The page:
The use of poisons to kill wildlife in Africa has rapidly accelerated over the past decade, and is having a devastating
effect on the populations of many species. In Kenya there has been as escalation in the use of poisons due to various reasons. Highly toxic pesticides are used to lions and hyenas in retaliation for damage to livestock. Monkeys and elephants are targeted due to conflicts with farmers. Very concerning is the use of poisons to harvest animals as a food source where fish and waterbirds are frequent targets. Due to the indiscriminate nature of poisons, there are almost always unintentional consequences that affect a broad range of terrestrial and aquatic species, including humans. Vultures are the most severely afflicted, as they are typically the first to arrive at a poisoned carcass, and they feed in large numbers. There are also serious issues involving contamination of lakes, rivers, and waterholes whenever toxic pesticides are sprinkled into these water sources to harvest fish or other aquatic species.
The Peregrine Fund has been collecting data on wildlife poisoning since 2005 and has now joined forces with the Endangered Wildlife Trust (EWT) based in South Africa to assess the scope and impact of this critical threat to vultures and other wildlife species across Africa. In partnership with the Vulture Specialist Group of the IUCN Species Survival Commission and The Gadfly Project, the Peregrine Fund has collated all historical and current incidents of wildlife poisoning into the African Wildlife Poisoning Database or AWPD, www.africanwildlifepoisoning.org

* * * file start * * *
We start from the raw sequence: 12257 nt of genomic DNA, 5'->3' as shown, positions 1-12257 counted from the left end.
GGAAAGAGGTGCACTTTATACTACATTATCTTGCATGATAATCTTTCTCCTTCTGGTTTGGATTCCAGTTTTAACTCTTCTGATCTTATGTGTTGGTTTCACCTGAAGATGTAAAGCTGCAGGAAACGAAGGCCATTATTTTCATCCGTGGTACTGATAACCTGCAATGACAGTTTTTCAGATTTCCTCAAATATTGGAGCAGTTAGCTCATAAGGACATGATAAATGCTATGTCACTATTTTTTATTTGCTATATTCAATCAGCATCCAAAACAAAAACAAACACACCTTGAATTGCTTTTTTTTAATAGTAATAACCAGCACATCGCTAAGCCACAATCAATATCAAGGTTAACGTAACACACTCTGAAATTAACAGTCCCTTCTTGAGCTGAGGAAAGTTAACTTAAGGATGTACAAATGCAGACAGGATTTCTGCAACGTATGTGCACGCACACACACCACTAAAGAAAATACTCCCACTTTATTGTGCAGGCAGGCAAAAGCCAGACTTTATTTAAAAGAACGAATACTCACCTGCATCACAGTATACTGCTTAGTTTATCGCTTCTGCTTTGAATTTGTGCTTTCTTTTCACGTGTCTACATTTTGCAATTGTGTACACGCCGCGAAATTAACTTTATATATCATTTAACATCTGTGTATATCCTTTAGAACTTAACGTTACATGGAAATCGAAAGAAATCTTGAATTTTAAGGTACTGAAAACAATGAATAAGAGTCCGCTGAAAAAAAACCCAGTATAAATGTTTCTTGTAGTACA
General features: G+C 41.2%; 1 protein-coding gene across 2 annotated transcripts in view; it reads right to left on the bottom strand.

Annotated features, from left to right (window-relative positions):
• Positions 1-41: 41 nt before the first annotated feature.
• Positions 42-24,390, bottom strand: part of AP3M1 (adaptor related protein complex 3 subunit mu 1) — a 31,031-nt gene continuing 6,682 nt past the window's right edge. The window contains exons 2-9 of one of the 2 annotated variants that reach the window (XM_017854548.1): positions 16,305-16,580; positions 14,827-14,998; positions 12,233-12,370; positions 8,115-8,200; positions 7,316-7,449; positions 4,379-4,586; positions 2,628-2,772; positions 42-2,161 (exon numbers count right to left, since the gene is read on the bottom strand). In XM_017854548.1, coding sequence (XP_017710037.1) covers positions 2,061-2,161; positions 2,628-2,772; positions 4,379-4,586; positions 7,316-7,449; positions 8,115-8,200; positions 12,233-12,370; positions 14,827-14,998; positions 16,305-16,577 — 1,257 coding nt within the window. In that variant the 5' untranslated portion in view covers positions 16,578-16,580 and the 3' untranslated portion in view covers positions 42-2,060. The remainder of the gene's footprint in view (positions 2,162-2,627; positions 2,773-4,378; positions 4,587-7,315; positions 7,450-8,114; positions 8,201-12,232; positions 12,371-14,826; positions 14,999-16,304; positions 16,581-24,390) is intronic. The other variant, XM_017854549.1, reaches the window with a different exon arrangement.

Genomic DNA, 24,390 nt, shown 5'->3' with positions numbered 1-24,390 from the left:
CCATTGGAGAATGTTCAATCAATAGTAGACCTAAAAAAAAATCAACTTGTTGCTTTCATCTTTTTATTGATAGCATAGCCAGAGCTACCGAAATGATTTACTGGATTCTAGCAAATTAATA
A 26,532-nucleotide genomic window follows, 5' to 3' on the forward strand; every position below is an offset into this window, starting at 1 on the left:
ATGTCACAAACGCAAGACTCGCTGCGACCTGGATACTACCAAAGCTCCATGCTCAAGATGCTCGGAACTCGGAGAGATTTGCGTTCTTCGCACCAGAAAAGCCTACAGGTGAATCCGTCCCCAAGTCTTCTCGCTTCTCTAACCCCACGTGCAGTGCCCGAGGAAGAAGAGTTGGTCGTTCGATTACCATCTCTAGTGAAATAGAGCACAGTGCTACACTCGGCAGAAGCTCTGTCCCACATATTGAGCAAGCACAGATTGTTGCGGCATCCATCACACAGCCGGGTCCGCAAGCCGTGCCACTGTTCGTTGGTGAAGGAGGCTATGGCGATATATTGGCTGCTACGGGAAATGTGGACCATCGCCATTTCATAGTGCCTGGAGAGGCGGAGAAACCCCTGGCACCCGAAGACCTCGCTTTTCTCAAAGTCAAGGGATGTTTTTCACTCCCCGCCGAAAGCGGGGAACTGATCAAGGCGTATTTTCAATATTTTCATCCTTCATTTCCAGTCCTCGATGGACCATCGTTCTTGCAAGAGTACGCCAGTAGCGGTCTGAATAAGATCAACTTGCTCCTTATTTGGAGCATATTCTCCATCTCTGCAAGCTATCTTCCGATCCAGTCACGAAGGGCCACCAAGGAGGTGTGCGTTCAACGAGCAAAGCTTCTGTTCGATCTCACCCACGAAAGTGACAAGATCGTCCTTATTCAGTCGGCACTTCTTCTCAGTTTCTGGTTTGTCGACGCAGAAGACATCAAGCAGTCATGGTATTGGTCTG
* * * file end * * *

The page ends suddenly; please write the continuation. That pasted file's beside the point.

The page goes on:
So far, the database contains records of 272 poisoning incidents that have killed over 8,000 animals of 40 different species, from 15 countries. Although records of poisoning date back to 1961, in the past decade there has been a sharp escalation in poisoning incidents, with most of the deaths occurring during this time. Aside from vultures, species affected range from large carnivores, such as lions, leopards, and hyenas, to elephants, impalas, cranes, and storks. However, by far the most deaths are of vultures, comprising ten different species, including two species that migrate to Africa from Europe. Poisoning is the most significant threat to vultures in Africa and Eurasia and, over the last 30 years, has contributed to declines in excess of 80% in some African species. Currently, the IUC N Red List of Threatened Species lists four species of African vulture as Critically Endangered and three species as Endangered.
The AWPD is designed to facilitate simple, effective capture of relevant data, either by using a mobile device at a wildlife poisoning incident, or by inputting data via the website. Users can access basic information on poisoning incidents and mortalities, and view these on a map of Africa. The AWPD will contribute to gathering better information on poisoning incidents, as well as on the drivers of wildlife poisoning